Georgia Fare: Cooks & Soldiers
Cooks & Soldiers pounds the drum for Basque cuisine in West Midtown Atlanta.
At first glance, the concept seems wonderfully mad: An ambitious, contemporary restaurant in Atlanta’s sizzling West Midtown, based on Basque traditions (tapas, wood-grilled meats, bone-dry white wines and spicy reds) and named for an annual festival in which an entire Spanish town pounds drums all day and night, dressed as cooks and soldiers.
If Cooks & Soldiers is a bit lunatic, it’s the kind of crazy I can get behind. In practice, the labor-intensive requirements of serving small plates can get … well, crazy, with dishes often arriving willy-nilly at the kitchen’s whims rather than at the pace at which you want to dine. Here, the young waitstaff are not only knowledgeable and accommodating, they have the kind of anticipatory radar that separates them from the madding crowd.
More importantly, the staff seems to enjoy what they’re doing nearly as much as the diners are enjoying their meals – and on two visits, the modern, Edison-bulbed dining room rang with laughter and constant conversation. On our first visit, a neighboring table of two women quickly educated us on their favorite dishes – and surprised us with one they thought we needed to try. On our second visit, servers from other tables gathered round to compliment us on our choices, freely offering to “help” us with them if we needed it.
That this enterprise is the intersection of audacious youth and seasoned experience should be no surprise: Cooks & Soldiers is a part of the Castellucci Hospitality Group, which includes Double Zero, the Iberian Pig and suburban stalwart Sugo, founded by C&S’ proprietor’s father. Cooks & Soldiers’ executive chef, formerly of the Iberian Pig and a 2015 James Beard Rising Star of the Year semifinalist, is Landon Thompson.
While many dishes are pure authenticity, like the simple grilled bread with fresh tomato and garlic with the option of Iberico ham, or the Basque omelet tapa, with onion, potato and garlic aioli, others are pure fun, like the “Chistorra in a blanket,” a little Spanish sausage tucked in a croissant, lightly cider-glazed and served with maple-mustard allioli (the Spanish version of French aioli, the intensely garlicky mayonnaise). “Like Christmas morning,” our table-neighbors whispered, after they sent it over. Like breakfast, lunch, dinner and dessert, I thought.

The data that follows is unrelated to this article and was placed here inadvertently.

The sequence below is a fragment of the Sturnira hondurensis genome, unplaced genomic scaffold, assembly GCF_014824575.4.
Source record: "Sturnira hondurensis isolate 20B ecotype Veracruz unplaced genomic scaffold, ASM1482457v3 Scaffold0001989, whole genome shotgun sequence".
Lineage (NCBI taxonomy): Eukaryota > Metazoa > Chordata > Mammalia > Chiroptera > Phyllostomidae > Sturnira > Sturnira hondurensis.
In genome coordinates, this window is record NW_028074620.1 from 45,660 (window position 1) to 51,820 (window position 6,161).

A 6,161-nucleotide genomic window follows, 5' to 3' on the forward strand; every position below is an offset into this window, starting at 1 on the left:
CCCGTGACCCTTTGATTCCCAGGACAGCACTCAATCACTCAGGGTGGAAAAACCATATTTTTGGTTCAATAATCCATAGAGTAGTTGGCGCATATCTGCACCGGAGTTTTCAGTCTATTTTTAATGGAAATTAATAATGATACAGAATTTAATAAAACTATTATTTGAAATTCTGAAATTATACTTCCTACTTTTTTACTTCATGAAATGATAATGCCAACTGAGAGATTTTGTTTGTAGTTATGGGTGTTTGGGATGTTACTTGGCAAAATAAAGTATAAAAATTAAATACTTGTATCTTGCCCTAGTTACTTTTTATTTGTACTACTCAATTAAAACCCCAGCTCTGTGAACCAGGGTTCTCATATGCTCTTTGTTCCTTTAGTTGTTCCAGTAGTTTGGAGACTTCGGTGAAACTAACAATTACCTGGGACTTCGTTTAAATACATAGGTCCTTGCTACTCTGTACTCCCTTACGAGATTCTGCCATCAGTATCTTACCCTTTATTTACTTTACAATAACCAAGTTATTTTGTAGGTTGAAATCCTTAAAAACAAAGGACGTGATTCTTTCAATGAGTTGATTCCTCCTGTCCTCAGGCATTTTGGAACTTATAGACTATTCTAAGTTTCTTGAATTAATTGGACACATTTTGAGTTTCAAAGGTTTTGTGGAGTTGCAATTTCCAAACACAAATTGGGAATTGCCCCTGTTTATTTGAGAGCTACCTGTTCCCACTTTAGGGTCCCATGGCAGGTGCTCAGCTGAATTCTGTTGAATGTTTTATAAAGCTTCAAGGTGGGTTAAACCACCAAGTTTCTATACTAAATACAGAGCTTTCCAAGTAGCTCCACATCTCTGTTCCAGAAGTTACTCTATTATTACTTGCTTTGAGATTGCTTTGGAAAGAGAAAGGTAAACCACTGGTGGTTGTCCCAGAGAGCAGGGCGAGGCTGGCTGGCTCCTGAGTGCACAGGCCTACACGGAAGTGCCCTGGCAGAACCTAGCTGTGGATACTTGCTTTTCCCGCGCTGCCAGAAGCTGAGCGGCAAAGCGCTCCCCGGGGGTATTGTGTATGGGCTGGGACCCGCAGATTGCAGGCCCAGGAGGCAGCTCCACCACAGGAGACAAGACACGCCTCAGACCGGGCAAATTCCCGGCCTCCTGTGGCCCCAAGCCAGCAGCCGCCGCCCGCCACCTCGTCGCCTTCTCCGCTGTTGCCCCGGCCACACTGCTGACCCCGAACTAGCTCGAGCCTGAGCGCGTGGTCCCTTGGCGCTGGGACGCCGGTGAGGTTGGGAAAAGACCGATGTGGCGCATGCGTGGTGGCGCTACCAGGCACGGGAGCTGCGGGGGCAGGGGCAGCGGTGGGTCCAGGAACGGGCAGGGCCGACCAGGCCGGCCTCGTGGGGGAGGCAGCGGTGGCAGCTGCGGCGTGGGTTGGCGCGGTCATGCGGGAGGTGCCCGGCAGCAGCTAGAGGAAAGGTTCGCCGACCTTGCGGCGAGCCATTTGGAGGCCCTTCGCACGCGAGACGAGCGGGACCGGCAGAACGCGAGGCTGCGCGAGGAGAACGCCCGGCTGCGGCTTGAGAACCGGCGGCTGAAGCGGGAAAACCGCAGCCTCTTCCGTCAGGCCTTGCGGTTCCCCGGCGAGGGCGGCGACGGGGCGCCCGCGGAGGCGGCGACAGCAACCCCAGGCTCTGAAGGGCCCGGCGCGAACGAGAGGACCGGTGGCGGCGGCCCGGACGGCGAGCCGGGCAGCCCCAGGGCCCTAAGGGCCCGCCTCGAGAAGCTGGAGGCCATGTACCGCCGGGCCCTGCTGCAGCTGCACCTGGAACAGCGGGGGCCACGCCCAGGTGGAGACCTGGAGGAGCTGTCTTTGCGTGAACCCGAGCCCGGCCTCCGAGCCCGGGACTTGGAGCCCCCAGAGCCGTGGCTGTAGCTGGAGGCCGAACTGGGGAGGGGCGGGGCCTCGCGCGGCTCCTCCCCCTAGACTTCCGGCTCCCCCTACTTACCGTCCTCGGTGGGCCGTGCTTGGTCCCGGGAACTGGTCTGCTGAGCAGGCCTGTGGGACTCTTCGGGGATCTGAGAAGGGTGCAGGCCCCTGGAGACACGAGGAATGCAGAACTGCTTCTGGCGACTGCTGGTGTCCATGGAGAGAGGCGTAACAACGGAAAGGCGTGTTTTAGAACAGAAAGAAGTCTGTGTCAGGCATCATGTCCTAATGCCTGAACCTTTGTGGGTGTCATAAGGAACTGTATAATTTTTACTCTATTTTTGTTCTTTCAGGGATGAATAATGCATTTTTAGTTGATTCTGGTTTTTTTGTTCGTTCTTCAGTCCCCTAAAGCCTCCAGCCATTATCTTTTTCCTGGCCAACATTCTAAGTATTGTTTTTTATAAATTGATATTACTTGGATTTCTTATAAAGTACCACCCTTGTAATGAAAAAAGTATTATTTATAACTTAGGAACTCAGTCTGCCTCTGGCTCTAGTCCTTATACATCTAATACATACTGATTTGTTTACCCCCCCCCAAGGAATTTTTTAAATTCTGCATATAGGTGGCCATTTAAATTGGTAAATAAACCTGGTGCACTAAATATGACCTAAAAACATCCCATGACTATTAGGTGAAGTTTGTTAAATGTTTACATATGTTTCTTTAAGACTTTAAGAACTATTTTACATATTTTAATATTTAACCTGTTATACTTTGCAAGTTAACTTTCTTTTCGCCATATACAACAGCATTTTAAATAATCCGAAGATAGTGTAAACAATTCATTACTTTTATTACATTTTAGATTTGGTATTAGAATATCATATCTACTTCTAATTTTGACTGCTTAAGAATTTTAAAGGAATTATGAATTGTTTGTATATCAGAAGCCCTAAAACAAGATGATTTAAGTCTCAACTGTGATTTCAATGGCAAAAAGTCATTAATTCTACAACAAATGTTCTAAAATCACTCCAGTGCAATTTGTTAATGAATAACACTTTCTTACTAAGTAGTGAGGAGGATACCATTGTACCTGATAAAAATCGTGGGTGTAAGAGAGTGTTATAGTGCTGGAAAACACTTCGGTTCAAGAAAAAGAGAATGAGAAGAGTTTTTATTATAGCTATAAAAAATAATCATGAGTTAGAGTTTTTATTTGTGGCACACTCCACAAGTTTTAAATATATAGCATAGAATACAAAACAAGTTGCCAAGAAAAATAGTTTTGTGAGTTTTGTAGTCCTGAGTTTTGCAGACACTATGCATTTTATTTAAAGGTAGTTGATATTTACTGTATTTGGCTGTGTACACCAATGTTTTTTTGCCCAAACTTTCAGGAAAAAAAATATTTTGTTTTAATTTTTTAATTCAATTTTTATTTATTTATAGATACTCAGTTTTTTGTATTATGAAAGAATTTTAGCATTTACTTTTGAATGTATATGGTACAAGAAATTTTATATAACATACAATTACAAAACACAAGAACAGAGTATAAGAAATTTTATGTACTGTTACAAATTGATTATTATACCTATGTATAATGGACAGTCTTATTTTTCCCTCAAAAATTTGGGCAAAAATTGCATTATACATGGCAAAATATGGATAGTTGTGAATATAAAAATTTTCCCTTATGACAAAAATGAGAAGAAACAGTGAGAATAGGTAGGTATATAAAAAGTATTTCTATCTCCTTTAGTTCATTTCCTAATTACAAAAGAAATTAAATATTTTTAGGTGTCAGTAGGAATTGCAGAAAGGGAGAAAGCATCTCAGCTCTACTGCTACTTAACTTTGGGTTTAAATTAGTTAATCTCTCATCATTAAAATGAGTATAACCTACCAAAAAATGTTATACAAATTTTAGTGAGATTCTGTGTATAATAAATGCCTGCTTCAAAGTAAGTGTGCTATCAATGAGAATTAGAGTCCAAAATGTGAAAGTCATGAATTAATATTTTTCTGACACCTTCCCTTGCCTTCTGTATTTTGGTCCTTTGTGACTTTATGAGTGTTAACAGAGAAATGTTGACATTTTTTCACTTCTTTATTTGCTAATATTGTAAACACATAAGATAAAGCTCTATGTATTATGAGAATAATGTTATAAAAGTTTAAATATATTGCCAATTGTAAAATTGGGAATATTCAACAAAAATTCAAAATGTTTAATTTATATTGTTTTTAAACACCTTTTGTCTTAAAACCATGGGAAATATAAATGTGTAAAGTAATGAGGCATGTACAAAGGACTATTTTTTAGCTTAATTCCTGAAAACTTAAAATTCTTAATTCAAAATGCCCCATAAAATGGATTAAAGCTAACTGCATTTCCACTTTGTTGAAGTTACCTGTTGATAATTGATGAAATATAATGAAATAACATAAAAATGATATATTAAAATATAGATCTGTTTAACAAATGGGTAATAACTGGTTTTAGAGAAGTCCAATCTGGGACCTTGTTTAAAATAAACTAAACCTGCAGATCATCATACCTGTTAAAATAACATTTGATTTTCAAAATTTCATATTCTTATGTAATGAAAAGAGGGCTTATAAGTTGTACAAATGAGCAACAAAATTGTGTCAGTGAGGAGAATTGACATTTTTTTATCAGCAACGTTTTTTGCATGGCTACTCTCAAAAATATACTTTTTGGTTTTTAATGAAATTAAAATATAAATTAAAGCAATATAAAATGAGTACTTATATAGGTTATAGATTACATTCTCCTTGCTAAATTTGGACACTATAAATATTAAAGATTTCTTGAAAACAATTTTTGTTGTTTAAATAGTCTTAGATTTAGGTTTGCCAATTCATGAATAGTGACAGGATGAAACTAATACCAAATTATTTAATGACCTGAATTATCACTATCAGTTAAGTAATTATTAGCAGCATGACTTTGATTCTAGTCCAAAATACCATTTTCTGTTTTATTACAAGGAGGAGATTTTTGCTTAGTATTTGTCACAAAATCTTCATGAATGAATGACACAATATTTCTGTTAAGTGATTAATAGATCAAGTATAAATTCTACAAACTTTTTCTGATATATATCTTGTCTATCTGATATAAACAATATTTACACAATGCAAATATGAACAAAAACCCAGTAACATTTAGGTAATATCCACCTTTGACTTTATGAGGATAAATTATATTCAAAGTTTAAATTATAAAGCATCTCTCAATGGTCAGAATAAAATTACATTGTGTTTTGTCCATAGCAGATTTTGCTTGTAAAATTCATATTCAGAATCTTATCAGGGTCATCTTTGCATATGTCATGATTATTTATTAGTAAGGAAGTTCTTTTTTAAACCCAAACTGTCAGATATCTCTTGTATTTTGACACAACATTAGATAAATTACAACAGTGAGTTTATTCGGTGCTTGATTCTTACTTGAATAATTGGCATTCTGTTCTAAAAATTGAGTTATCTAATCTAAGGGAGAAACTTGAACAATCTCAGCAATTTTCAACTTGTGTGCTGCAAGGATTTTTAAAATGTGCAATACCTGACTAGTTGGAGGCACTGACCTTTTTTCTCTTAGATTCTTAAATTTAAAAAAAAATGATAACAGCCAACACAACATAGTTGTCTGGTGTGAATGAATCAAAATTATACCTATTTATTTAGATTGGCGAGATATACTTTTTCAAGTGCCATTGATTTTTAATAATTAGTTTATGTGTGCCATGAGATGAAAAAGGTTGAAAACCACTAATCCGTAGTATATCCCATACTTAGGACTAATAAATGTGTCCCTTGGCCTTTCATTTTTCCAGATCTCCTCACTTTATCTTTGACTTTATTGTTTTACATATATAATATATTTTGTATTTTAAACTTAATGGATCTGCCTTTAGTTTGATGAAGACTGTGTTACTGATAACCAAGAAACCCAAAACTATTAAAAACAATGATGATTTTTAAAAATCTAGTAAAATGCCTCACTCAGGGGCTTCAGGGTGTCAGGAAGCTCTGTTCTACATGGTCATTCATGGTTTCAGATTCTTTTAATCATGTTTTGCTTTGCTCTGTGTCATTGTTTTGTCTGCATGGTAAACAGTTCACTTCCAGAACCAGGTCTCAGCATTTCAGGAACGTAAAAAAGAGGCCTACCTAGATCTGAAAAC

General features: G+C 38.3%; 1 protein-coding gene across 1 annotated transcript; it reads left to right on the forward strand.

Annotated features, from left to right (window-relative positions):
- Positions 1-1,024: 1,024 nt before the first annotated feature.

Perhaps our favorite dish of the meal, Fideuà Paella, is also traditional – Georgia white shrimp, Mediterranean mussels, sobrassada and the thin pasta called fideuà, topped with saffron panna cotta and curly pea tendrils. Trout Navarre, Georgia-sourced and cooked a la plancha (on a griddle), comes with Iberico ham, Swiss chard, hazelnut romesco and crisp potatoes.
Wild mushrooms in a pork demi-glacé with sheep’s milk cheese is intensely umami-fied; wood-grilled beets and Brussels sprouts with a generous dollop of crème fraîche are hearty enough for a main dish, even without the optional crispy duck confit. Have them with the lightly sparkling Txakolina, poured from on high as if from a shepherd’s flask.
Make no mistake, this is a meat-lover’s paradise – at another neighboring table, a large party dove into platters of thin-sliced ham and carvings of Chuletón, a 2.2-pound bone-in rare-centered ribeye, served with bordelaise and green salad, by far the priciest dish on the menu at $74 and meant to be shared.
On our next visit, we opted for entrees rather than tapas, going for two specials: Pan-fried sturgeon, garnished with umi (sea urchin) butter and caviar and served with gorgeous chartreuse Romenesco, looking for all the world like flower buds, on a bed of puréed celery root. The Wagyu steak, deliciously crusted with bleu cheese gremolata (herbed breadcrumbs), fanned out next to wild mushrooms, white asparagus, creamed spinach and a bit of mulled wine reduction.
The sturgeon might have been a favorite any other night, but those four thick slices of rare, well-crusted beef and its sides were spectacular, a right-sized, elevated version of several steakhouse classics on a single plate. The price, too, was elevated – $62. And worth it. (Compare to C&S’ high-profile steakhouse neighbor, Ford Fry’s Marcel, in Westside Provisions, which prices a 16-ounce New York Strip, a la carte, at $60, or a 30-ounce Porterhouse for two at $125.)
Our favorite dessert, by pastry chef Ashley Auer, was the Gâteau Basque (Basque cake), a little sugar-crisped cake with a green-apple center, surrounded by spiced-cider apples, cranberries and almonds and a bit of caramel crème anglaise.
Sometimes a little madness is just what you need. As Aristotle once said, without at least a touch of it, there is no great genius.
Fishing for sustainable caviar
UGA’s highly regarded farmed caviar is available in many local restaurants, whether sprinkled for a burst of flavor (as in Cooks & Soldier’s sturgeon special, mentioned above), or in full-fledged traditional service with toast points, sour cream and egg.
In Fettuccine Alfredo, with crème fraîche and lemon
Traditional service, including pommes macaire (crisp-fluffy centered potato planks)
Cotton Calf Kitchen
With deviled eggs